Debate over who the ancient Egyptians were has raved on for centuries amid the tense racial relations of the past 400 years. Lo and behold, it seems the sheer volume of evidence now has made it impossible to deny what was – that Kermit, Ancient Egypt, was not only an African Civilization, it was in fact Black.
It is only fitting then that the new British miniseries, Ascension, eyes Idris Elba to play the most revered Academic of Africa’s historical past – Imhotep.
In priestly wisdom, in magic, in the formulation of wise proverbs; in medicine and architecture; this remarkable figure (Imhotep) of Zoser‘s reign left so notable a reputation that his name is not forgotten to this day. He was the patron spirit of the later scribes, to whom Africans regularly poured out a libation from the water-jug of their writing outfit before beginning their work.
James Henry Breasted.
According to Deadline, British producer Vivek J. Tiwary (The Fifth Beatle) and writer Warren Ellis (Red) have teamed up for the adventure/thriller miniseries, Ascension, which revolves around the history and future of astronomy and mankind’s impulse for the stars.
Idris Elba is double-starring in the project, as the Egyptian polymath Imhotep in 3000 B.C. as well as a brilliant astronomer in the near future.
Imhotep is credited with many things. First, for being the founder of medicine and with being the author of a medical treatise remarkable for being devoid of magical thinking. Hence we owe the all-powerful formula in Science and Research, the Scientific Method, to this man.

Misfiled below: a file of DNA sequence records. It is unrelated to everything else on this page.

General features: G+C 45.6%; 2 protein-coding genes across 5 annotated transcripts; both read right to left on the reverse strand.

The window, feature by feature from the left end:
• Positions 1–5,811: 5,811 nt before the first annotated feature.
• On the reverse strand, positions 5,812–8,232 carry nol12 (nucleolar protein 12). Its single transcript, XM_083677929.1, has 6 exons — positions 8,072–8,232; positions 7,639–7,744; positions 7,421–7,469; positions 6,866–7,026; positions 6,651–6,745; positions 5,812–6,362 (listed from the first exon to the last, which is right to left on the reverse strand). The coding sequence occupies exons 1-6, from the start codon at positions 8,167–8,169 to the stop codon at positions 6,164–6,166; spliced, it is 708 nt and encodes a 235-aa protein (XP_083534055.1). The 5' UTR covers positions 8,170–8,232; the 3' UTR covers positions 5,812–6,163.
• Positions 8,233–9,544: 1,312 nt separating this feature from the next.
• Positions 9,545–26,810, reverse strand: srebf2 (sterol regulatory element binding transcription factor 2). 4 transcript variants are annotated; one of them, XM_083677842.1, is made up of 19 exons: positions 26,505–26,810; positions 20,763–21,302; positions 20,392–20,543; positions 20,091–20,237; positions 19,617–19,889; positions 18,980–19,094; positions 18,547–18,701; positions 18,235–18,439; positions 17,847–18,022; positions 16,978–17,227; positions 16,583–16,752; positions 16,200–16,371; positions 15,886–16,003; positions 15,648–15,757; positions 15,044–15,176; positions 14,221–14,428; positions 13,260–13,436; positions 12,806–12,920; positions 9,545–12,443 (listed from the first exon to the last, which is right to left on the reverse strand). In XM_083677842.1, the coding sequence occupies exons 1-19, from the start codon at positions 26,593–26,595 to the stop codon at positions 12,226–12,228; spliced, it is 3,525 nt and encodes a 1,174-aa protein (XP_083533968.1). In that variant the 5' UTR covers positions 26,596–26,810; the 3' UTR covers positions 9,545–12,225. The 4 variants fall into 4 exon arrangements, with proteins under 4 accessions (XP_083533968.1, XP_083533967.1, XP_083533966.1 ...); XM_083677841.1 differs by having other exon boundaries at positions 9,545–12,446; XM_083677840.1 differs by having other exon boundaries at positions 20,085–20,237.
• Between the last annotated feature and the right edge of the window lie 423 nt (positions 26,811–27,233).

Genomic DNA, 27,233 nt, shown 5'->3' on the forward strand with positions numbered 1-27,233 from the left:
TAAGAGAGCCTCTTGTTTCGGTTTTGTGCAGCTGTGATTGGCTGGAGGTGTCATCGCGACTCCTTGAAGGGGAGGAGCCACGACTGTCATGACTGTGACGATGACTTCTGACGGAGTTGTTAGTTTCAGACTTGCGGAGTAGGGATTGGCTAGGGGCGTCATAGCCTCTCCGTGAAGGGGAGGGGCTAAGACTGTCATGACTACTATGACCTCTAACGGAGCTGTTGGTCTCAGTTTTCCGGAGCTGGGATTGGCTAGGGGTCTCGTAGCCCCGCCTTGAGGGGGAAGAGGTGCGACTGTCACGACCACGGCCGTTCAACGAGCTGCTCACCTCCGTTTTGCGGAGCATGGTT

Tiwary and his wife, Dr. Tracy Dennis-Tiwary of Hunter College of the City University of New York, base this on an original idea they had a while back. Ascension is co-created by Tiwary and Ellis, with Ellis writing the script. Elba will executive produce it.
With this growing awareness about the true beginnings of Science, one of these days when a Jesus film is also remade, perhaps we will be offered the real Christ – a man whose feet were like unto fine brass, as if they burned in a furnace (Rev.1:15).
Not that it mattered what color of skin anyone was, but since it matters now – in a racist society – it is only moral that we correct the intentional recalibration of the color of great past civilizations and re-inscribe the faded historical records of entire black cultures that were lost, burnt and plagiarized, for example. This can only be a positive step towards making the world a fine place so that perhaps, every race of people can have the confidence that they have contributed immensely towards its conception and advancement.